News Release

Inpatient Hospital Prices Drive Spending Variation for Privately Insured Patients’ Knee/Hip Replacements and Other Episodes of Care

Findings Indicate Private Purchasers Can Focus on Hospitals’ Overall Inpatient Price Levels Rather than Pursue Bundled Payments for Episodes of Care with a Hospitalization

When including all care related to a hospitalization—for a knee or hip replacement, for example—the price of the initial inpatient stay explains almost all of the wide spending variation from hospital to hospital on so-called episodes of care, according to a study from the nonpartisan, nonprofit National Institute for Health Care Reform (NIHCR). Conducted for NIHCR by researchers at the former Center for Studying Health System Change (HSC), the study used 2011 claims data for 590,000 active and retired nonelderly autoworkers and their dependents to examine spending variation on episodes of care in nine U.S. metropolitan areas—Buffalo, N.Y.; Cleveland; Detroit; Flint, Mich.; Indianapolis; Kansas City; Lansing, Mich.; Louisville, Ky.; and Warren, Mich.

Previous HSC research has shown that private health plans pay inpatient hospital prices that vary widely, both within and across local health care markets. Breaking new ground, this study focuses on private health plans’ spending on entire episodes of care that begin with a hospitalization, including payments for the initial hospital stay, all physician services and rehabilitation during the stay and up to 30 days after discharge, and any readmission within 30 days of the initial discharge.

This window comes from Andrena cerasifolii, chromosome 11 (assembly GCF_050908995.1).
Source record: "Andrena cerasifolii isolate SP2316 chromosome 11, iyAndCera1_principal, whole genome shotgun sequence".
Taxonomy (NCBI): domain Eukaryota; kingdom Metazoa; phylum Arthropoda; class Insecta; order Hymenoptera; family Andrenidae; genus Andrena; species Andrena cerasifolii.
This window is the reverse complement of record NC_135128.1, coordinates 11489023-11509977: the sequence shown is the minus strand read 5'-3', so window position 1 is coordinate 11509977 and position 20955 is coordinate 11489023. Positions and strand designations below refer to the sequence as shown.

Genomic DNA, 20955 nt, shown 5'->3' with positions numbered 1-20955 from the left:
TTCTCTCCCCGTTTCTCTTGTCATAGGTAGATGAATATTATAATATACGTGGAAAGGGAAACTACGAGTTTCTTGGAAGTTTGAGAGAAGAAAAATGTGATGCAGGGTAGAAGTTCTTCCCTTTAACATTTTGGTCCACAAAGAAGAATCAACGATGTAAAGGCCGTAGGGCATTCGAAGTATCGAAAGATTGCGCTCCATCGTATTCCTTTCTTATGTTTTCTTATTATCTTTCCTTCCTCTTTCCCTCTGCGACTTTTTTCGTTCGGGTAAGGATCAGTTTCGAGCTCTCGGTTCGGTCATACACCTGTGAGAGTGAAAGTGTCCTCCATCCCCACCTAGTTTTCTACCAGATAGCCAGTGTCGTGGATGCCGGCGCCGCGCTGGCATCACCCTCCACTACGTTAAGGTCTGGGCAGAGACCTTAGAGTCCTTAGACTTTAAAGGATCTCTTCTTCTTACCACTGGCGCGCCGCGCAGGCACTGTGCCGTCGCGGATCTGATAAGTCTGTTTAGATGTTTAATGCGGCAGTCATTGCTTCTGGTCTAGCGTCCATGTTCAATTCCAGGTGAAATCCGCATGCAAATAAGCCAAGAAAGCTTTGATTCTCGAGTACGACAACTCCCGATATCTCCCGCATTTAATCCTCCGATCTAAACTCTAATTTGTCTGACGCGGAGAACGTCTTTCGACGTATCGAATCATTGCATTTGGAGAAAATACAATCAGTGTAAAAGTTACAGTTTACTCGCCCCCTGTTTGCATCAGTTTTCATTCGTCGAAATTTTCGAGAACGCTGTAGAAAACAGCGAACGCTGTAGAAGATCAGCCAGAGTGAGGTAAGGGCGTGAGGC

For example, average spending for uncomplicated inpatient knee and hip replacements across 36 hospitals in the nine markets ranged from less than $17,500 to $37,000 when including all services during the inpatient stay and all follow-up care within 30 days of discharge, the study found.

The pattern of spending variation for knee and hip replacements held true for other conditions, with hospital inpatient price differences accounting for the vast majority of spending variation rather than differences in spending on physician and other non-hospital services during and after discharge or spending on readmissions, according to the study. Moreover, hospitals’ case-mix-adjusted relative spending per episode for different service lines, such as orthopedics and cardiology, tended to track one another.

“The findings indicate that private purchasers can focus on overall hospital inpatient price levels rather than pursue bundled payments for episodes of care or service-line-specific purchasing strategies,” said Chapin White, Ph.D., a former HSC senior researcher now at RAND, and coauthor of the study with James D. Reschovsky, Ph.D., a former HSC senior fellow now at Mathematica Policy Research; and Amelia M. Bond, M.H.S., a former HSC analyst.

The study’s findings are detailed in a new NIHCR Research Brief—Inpatient Hospital Prices Drive Spending Variation for Episodes of Care for Privately Insured Patientsavailable here.

Other key findings include: